3.4 Calibration plot and limit of detection

The electrocatalytic peak current of droxidopa oxidation at the surface of the modified electrode can be used for determination of droxidopa in solution. Therefore, DPV experiments were performed using modified electrode in PBS (pH 7.0) containing various concentration of droxidopa (Fig. 6). The mediated oxidation peak currents of droxidopa at the surface of a modified electrode were proportional to the concentration of the droxidopa within the ranges 5.0 × 10-8 to 4.0 × 10-4 M with slope of 0.0548 μA μM-1 in the DPV. The detection limit (3σ) was 30.0nM.
Fig. 6.

DPVs of 2FF/Cu-TiO2/IL/CPE in 0.1 M (pH 7.0) containing different concentrations of droxidopa. Numbers 1-12 correspond to 0.05, 0.3, 1.0, 5.0, 10.0, 25.0, 50.0, 75.0, 100.0, 200.0, 300.0 and 400.0 μM of droxidopa. Inset: Plot of the electrocatalytic peak current as a function of droxidopa concentration in the range of 0.05-400.0 μM.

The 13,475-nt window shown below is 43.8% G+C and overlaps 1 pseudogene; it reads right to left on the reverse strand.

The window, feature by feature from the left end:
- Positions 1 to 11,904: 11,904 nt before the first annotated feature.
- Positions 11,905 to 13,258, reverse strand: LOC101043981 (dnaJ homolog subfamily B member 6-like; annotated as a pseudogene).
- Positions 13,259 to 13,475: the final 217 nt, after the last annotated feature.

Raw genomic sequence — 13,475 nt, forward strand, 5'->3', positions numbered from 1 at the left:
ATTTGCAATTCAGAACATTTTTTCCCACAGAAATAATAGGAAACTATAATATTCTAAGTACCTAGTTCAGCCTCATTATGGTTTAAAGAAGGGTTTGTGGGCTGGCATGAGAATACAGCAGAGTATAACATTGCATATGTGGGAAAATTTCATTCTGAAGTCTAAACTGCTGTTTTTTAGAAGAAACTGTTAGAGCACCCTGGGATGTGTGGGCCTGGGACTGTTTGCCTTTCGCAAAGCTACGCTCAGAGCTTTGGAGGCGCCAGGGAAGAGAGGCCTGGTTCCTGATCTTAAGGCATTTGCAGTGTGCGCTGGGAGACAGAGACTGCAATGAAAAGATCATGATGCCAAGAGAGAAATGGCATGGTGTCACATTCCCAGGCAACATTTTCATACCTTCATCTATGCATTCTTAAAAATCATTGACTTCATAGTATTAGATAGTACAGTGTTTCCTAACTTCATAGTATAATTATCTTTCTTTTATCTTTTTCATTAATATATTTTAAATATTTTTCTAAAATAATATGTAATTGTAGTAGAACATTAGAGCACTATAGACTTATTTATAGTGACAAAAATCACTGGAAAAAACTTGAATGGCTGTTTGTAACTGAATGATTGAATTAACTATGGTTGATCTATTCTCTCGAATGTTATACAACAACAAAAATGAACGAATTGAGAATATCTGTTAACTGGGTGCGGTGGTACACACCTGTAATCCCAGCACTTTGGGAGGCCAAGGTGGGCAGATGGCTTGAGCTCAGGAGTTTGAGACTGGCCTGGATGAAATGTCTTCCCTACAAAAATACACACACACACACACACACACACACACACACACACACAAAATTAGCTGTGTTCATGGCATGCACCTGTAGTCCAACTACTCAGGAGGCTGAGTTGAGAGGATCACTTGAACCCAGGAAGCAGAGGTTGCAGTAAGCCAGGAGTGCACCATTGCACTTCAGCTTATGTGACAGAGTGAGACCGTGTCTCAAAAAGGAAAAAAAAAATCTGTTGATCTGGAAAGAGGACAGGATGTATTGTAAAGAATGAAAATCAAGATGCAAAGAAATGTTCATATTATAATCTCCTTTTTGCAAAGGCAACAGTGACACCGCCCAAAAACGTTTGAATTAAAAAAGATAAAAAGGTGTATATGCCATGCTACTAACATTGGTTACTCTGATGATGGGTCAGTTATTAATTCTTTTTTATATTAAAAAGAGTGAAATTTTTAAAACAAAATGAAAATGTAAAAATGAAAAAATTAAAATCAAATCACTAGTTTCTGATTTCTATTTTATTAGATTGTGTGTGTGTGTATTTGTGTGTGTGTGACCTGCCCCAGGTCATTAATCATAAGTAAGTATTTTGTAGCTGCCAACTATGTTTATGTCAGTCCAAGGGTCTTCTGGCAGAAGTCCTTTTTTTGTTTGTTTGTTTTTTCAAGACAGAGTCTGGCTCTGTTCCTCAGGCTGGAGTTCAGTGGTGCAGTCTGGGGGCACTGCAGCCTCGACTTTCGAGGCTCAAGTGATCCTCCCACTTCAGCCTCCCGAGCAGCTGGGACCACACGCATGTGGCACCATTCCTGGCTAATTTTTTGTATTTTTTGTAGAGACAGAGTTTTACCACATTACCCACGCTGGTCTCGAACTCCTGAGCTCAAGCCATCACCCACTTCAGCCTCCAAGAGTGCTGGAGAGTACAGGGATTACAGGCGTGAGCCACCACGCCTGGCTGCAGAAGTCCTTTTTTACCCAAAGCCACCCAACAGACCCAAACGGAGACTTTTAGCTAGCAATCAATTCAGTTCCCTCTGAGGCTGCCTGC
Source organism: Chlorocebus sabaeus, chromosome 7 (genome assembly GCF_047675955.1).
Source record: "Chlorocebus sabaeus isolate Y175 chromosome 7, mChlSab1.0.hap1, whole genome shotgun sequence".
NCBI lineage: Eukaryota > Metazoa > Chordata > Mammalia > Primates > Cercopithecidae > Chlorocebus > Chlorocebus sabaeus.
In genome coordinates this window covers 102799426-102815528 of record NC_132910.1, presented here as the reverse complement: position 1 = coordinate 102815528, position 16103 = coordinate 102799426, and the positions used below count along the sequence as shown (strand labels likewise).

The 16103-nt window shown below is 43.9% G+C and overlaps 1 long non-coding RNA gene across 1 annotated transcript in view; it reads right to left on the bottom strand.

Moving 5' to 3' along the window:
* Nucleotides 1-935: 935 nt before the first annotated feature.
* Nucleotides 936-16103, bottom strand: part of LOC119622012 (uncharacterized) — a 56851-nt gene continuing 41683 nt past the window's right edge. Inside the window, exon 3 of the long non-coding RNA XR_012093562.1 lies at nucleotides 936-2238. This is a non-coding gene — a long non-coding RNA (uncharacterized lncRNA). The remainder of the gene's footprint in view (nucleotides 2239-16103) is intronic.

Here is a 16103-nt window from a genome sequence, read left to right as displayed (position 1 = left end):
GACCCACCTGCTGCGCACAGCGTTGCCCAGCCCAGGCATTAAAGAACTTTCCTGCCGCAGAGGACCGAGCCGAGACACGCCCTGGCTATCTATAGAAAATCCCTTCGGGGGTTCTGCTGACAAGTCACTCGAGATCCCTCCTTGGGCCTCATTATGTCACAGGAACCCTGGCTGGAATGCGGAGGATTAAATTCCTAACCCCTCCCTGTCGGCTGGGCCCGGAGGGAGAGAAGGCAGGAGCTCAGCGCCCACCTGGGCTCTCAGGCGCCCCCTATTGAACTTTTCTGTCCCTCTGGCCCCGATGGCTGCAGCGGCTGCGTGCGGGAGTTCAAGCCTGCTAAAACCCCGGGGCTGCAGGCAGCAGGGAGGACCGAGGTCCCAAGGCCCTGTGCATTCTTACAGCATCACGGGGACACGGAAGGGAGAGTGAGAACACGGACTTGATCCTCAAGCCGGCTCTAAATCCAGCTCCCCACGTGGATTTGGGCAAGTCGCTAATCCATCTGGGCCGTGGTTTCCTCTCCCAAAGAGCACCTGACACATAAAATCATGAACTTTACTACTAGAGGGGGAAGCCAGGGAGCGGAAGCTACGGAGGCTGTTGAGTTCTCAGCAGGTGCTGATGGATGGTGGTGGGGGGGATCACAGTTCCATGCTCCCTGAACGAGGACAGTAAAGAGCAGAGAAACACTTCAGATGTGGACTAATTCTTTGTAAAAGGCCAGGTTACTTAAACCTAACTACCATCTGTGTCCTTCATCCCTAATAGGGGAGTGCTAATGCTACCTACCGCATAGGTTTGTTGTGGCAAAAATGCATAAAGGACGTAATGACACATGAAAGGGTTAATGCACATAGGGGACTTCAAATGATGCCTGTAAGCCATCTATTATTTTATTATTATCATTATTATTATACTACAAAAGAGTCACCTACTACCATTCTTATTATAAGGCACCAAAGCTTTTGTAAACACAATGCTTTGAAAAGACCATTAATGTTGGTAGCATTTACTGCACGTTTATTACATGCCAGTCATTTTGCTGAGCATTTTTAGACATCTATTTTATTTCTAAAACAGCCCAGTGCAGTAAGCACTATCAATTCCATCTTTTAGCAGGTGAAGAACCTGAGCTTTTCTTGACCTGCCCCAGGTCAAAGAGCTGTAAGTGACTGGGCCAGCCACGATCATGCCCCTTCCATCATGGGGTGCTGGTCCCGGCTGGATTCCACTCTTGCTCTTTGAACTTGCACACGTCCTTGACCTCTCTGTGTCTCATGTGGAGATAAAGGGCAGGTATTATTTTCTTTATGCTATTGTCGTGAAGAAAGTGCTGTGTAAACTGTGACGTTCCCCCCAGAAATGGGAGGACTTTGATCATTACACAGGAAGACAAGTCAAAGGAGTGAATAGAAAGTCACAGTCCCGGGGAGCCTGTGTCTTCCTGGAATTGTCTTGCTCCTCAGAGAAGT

3.5 Simultaneous determination of droxidopa and tryptophan

To our knowledge, no paper has used the modified Cu-TiO2 nanocomposite electrode and specially modified Cu-TiO2 nanocomposite carbon paste electrode for simultaneous determination of droxidopa and tryptophan and this is the first report for simultaneous determination of droxidopa and tryptophan using modified Cu-TiO2 nanocomposite carbon paste electrode. The electrochemical determination of droxidopa using bare electrodes suffers from interference by tryptophan, because the oxidation potential for tryptophan is fairly close to that of droxidopa.
Determination of two compounds was performed by simultaneously changing the concentrations of droxidopa and tryptophan, and recording the DPVs (Fig. 7). The voltammetric results showed well-defined anodic peaks at potentials of 315 and 715 mV, corresponding to the oxidation of droxidopa and tryptophan, respectively, indicating that simultaneous determination of these compounds is feasible at the 2FF/Cu-TiO2/IL/CPE as shown in Fig. 7.